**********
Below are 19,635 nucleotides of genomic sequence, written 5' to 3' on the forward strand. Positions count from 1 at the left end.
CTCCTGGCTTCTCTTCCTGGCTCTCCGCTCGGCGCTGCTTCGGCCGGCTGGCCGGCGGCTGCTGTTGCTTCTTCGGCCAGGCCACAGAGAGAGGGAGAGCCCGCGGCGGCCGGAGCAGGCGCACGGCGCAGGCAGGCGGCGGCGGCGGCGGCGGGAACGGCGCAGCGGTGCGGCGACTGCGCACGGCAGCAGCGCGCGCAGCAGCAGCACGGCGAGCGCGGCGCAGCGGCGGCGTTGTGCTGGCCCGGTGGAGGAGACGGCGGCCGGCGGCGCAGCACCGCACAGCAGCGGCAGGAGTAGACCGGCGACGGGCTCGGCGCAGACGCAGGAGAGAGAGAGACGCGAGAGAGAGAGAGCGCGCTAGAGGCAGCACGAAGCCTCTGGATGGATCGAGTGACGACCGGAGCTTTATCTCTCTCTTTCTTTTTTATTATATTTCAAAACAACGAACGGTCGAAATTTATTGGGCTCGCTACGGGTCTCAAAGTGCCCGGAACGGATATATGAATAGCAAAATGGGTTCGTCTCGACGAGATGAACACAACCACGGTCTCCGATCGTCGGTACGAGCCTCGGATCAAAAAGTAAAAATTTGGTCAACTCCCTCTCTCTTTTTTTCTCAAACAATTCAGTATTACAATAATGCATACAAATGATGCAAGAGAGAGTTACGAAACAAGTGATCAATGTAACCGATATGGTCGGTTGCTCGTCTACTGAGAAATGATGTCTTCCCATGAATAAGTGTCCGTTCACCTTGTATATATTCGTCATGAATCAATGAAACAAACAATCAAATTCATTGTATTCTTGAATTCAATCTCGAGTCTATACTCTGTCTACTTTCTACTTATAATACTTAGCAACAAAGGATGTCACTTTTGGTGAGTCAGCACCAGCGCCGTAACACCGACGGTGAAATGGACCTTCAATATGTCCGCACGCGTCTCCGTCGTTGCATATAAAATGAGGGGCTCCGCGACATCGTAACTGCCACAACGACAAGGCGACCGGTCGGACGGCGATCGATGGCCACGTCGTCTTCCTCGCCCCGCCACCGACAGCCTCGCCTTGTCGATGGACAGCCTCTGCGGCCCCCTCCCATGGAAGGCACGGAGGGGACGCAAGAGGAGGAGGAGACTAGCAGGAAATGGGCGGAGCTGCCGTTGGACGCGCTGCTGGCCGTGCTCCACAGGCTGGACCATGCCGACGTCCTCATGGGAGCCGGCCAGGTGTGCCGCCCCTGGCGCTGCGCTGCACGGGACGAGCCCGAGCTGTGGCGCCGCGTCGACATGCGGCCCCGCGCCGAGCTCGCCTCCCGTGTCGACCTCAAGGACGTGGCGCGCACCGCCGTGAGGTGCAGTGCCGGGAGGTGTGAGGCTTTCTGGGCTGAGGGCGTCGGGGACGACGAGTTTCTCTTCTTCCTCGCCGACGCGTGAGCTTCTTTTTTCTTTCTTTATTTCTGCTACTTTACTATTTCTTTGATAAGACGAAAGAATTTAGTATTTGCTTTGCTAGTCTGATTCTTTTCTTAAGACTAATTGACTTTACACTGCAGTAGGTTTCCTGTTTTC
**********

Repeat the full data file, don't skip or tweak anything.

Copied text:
Below are 19,635 nucleotides of genomic sequence, written 5' to 3' on the forward strand. Positions count from 1 at the left end.
CTCCTGGCTTCTCTTCCTGGCTCTCCGCTCGGCGCTGCTTCGGCCGGCTGGCCGGCGGCTGCTGTTGCTTCTTCGGCCAGGCCACAGAGAGAGGGAGAGCCCGCGGCGGCCGGAGCAGGCGCACGGCGCAGGCAGGCGGCGGCGGCGGCGGCGGGAACGGCGCAGCGGTGCGGCGACTGCGCACGGCAGCAGCGCGCGCAGCAGCAGCACGGCGAGCGCGGCGCAGCGGCGGCGTTGTGCTGGCCCGGTGGAGGAGACGGCGGCCGGCGGCGCAGCACCGCACAGCAGCGGCAGGAGTAGACCGGCGACGGGCTCGGCGCAGACGCAGGAGAGAGAGAGACGCGAGAGAGAGAGAGCGCGCTAGAGGCAGCACGAAGCCTCTGGATGGATCGAGTGACGACCGGAGCTTTATCTCTCTCTTTCTTTTTTATTATATTTCAAAACAACGAACGGTCGAAATTTATTGGGCTCGCTACGGGTCTCAAAGTGCCCGGAACGGATATATGAATAGCAAAATGGGTTCGTCTCGACGAGATGAACACAACCACGGTCTCCGATCGTCGGTACGAGCCTCGGATCAAAAAGTAAAAATTTGGTCAACTCCCTCTCTCTTTTTTTCTCAAACAATTCAGTATTACAATAATGCATACAAATGATGCAAGAGAGAGTTACGAAACAAGTGATCAATGTAACCGATATGGTCGGTTGCTCGTCTACTGAGAAATGATGTCTTCCCATGAATAAGTGTCCGTTCACCTTGTATATATTCGTCATGAATCAATGAAACAAACAATCAAATTCATTGTATTCTTGAATTCAATCTCGAGTCTATACTCTGTCTACTTTCTACTTATAATACTTAGCAACAAAGGATGTCACTTTTGGTGAGTCAGCACCAGCGCCGTAACACCGACGGTGAAATGGACCTTCAATATGTCCGCACGCGTCTCCGTCGTTGCATATAAAATGAGGGGCTCCGCGACATCGTAACTGCCACAACGACAAGGCGACCGGTCGGACGGCGATCGATGGCCACGTCGTCTTCCTCGCCCCGCCACCGACAGCCTCGCCTTGTCGATGGACAGCCTCTGCGGCCCCCTCCCATGGAAGGCACGGAGGGGACGCAAGAGGAGGAGGAGACTAGCAGGAAATGGGCGGAGCTGCCGTTGGACGCGCTGCTGGCCGTGCTCCACAGGCTGGACCATGCCGACGTCCTCATGGGAGCCGGCCAGGTGTGCCGCCCCTGGCGCTGCGCTGCACGGGACGAGCCCGAGCTGTGGCGCCGCGTCGACATGCGGCCCCGCGCCGAGCTCGCCTCCCGTGTCGACCTCAAGGACGTGGCGCGCACCGCCGTGAGGTGCAGTGCCGGGAGGTGTGAGGCTTTCTGGGCTGAGGGCGTCGGGGACGACGAGTTTCTCTTCTTCCTCGCCGACGCGTGAGCTTCTTTTTTCTTTCTTTATTTCTGCTACTTTACTATTTCTTTGATAAGACGAAAGAATTTAGTATTTGCTTTGCTAGTCTGATTCTTTTCTTAAGACTAATTGACTTTACACTGCAGTAGGTTTCCTGTTTTC